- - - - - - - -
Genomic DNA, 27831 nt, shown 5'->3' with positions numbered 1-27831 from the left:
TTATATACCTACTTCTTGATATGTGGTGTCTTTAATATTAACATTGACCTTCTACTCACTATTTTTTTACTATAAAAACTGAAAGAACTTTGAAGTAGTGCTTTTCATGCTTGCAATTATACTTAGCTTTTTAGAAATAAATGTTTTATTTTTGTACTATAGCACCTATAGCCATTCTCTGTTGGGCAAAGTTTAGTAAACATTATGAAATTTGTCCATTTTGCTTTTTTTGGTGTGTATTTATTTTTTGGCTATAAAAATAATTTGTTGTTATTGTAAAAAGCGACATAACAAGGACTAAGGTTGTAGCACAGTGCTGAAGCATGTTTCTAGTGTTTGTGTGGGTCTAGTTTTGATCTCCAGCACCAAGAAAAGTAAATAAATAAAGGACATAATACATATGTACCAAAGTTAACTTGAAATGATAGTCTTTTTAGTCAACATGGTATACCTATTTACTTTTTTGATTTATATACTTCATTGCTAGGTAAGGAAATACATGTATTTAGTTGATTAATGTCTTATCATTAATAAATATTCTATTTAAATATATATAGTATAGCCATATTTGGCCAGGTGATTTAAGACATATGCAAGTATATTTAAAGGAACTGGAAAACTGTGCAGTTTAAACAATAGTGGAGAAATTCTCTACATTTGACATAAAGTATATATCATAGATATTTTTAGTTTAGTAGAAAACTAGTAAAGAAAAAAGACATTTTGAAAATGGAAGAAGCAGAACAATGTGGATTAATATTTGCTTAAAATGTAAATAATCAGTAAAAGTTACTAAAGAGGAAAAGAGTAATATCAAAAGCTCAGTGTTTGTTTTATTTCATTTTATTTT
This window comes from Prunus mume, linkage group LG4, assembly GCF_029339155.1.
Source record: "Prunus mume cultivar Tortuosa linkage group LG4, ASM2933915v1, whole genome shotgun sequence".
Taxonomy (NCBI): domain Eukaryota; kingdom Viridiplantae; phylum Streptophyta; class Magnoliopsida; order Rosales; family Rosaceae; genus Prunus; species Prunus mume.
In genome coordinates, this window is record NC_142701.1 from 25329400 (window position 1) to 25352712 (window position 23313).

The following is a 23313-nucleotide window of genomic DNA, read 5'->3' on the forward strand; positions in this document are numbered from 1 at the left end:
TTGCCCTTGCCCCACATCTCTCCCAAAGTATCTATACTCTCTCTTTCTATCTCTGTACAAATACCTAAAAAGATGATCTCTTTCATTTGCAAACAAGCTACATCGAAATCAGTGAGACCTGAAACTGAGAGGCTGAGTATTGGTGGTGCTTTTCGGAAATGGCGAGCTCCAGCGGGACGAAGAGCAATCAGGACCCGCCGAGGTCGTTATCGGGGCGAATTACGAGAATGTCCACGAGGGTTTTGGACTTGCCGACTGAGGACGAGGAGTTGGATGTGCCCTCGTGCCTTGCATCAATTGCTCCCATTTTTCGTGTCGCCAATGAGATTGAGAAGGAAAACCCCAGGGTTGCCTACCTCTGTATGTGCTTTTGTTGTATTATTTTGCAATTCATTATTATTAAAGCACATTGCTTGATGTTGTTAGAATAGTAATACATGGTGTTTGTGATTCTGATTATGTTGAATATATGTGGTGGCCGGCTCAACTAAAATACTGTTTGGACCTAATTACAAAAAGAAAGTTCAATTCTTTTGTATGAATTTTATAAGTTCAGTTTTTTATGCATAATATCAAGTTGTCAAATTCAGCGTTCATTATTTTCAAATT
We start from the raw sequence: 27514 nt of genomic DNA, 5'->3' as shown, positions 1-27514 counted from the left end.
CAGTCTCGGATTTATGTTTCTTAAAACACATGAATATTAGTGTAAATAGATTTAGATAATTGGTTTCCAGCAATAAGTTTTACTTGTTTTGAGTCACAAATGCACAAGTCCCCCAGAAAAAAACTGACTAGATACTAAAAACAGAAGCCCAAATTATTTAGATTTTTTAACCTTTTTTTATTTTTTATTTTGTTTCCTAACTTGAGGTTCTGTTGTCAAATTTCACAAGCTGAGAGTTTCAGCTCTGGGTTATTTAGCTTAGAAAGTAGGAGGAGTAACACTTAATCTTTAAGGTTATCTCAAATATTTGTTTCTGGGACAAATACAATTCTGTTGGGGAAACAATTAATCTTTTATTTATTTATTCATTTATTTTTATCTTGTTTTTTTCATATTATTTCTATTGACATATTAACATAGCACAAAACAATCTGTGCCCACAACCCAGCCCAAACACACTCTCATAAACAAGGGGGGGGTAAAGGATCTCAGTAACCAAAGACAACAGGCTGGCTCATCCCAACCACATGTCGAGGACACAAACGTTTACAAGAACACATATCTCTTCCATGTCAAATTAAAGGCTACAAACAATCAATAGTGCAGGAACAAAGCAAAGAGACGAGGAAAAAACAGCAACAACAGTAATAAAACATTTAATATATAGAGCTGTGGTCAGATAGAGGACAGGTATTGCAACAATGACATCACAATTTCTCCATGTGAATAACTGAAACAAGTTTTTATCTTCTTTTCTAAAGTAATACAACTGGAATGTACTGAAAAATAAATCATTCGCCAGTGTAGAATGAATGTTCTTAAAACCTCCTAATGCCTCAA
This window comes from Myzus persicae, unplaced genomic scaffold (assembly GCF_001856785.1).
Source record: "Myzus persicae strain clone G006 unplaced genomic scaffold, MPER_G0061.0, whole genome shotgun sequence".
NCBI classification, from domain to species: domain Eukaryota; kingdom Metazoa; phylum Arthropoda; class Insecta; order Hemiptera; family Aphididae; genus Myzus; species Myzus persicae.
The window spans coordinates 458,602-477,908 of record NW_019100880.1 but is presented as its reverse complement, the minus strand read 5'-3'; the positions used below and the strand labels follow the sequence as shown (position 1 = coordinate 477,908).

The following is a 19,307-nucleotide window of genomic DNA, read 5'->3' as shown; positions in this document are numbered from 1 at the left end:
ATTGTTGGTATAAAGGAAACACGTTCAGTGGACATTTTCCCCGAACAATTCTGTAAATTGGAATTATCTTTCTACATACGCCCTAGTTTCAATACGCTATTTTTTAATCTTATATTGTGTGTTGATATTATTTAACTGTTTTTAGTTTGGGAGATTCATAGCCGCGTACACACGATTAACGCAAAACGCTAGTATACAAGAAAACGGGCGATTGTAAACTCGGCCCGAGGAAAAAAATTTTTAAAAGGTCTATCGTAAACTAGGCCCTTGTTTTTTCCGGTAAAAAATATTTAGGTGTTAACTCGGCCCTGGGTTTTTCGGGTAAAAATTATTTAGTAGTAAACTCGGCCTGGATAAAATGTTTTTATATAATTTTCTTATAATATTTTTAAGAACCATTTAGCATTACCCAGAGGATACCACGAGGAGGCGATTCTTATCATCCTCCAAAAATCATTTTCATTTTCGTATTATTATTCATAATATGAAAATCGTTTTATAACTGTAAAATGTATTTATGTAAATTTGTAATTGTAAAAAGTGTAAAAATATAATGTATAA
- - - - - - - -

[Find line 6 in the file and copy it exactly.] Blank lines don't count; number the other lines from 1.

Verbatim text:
In genome coordinates, this window is record NC_142701.1 from 25329400 (window position 1) to 25352712 (window position 23313).